|Policy & Guidance|
|Compliance & Oversight|
|Research Involving Human Subjects|
|Regulations, Policies & Guidance|
|Research w/Vulnerable Populations|
|Research Using Human Specimens, Cell Lines or Data|
|Human Subjects Protections Training|
|NIH Inclusion Policies and Procedures|
|Frequently Asked Questions|
|Office of Laboratory Animal Welfare (OLAW)|
|Animals in Research|
|Peer Review Policies & Practices|
|Intellectual Property Policy|
|Acknowledging NIH Funding|
|Invention Reporting (iEdison)|
|NIH Public Access|
Item 4 (Page 1) and “Section E-Human Subjects” of the PHS 398 must be filled in appropriately in all applications for NIH grants (see: PHS 398 instructions, Part II).
(a) the key to decipher the code is destroyed before the research begins;
(b) the investigators and the holder of the key enter into an agreement prohibiting the release of the key to the investigators under any circumstances, until the individuals are deceased;
(c) there are IRB-approved written policies and operating procedures for a repository or data management center that prohibit the release of the key to the investigators under any circumstances, until the individuals are deceased; or
(d) there are other legal requirements prohibiting the release of the key to the investigators, until the individuals are deceased.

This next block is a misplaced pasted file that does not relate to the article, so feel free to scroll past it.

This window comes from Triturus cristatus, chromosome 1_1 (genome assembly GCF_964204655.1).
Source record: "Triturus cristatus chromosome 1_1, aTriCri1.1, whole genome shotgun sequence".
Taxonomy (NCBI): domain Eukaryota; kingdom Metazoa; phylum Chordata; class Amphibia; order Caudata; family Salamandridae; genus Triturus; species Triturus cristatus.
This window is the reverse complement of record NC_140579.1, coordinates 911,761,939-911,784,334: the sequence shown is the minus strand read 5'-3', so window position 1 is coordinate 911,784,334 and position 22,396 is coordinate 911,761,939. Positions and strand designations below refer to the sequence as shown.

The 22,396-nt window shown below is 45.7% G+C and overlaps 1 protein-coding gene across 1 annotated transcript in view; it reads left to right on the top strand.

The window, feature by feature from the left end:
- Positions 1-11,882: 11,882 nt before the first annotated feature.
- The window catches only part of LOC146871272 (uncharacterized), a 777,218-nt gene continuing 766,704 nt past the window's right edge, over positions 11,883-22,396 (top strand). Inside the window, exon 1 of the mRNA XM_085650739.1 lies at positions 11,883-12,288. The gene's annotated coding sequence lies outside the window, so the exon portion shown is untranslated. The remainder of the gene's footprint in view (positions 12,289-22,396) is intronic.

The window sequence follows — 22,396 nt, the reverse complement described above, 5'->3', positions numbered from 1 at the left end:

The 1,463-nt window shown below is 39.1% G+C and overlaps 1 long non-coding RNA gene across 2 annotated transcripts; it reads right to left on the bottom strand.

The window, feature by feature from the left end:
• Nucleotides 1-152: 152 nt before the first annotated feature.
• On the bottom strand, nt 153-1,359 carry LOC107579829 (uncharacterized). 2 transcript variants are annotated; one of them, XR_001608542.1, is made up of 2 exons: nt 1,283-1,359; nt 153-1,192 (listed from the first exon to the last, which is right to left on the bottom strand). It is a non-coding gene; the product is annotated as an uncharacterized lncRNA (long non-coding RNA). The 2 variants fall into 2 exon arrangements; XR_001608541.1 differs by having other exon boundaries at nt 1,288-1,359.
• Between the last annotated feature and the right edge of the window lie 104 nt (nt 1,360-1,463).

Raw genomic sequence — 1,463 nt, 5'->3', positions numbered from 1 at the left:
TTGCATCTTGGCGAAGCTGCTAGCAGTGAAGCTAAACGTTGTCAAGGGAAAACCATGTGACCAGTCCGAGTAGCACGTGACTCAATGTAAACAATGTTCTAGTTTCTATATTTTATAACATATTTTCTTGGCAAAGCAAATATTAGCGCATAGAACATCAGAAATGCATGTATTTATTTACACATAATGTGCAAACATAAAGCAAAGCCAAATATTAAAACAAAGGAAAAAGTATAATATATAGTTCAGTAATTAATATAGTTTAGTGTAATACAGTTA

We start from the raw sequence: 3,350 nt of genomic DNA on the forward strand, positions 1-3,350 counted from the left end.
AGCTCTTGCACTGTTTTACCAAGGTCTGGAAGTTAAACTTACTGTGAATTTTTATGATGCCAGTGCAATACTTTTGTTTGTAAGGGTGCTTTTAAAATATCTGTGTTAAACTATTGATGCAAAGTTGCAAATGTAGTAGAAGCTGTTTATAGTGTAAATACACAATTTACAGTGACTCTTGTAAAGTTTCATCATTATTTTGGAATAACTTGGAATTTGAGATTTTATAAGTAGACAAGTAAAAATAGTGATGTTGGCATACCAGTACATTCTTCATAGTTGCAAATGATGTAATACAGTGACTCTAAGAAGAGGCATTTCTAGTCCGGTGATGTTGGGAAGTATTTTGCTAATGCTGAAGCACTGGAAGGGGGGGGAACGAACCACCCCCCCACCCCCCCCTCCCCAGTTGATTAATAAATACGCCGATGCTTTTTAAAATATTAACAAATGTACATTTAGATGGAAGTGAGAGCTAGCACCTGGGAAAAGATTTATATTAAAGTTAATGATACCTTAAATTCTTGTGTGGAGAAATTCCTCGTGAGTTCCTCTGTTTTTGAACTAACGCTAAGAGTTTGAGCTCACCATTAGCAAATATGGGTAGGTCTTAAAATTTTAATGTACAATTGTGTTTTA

If the investigator or a collaborator has access to the identities of individual live donors at any time.
If an investigator, conducting research, obtains data through intervention or interaction with living individuals.
If an investigator, conducting research, obtains identifiable private information about living individuals.
If the research will use coded private information or biological specimens from living individuals collected specifically for the study from living individuals.
In any of the four situations above, the proposed research involves human subjects even if the investigator or a collaborator codes, re-codes, or anonymizes the coded private information or biological specimens. Exemption 4 will not apply because the most protective, conservative designation takes priority.
OEP/OER/NIH, July 26, 2005For questions or comments regarding this site, contact OEP-HS@mail.nih.gov.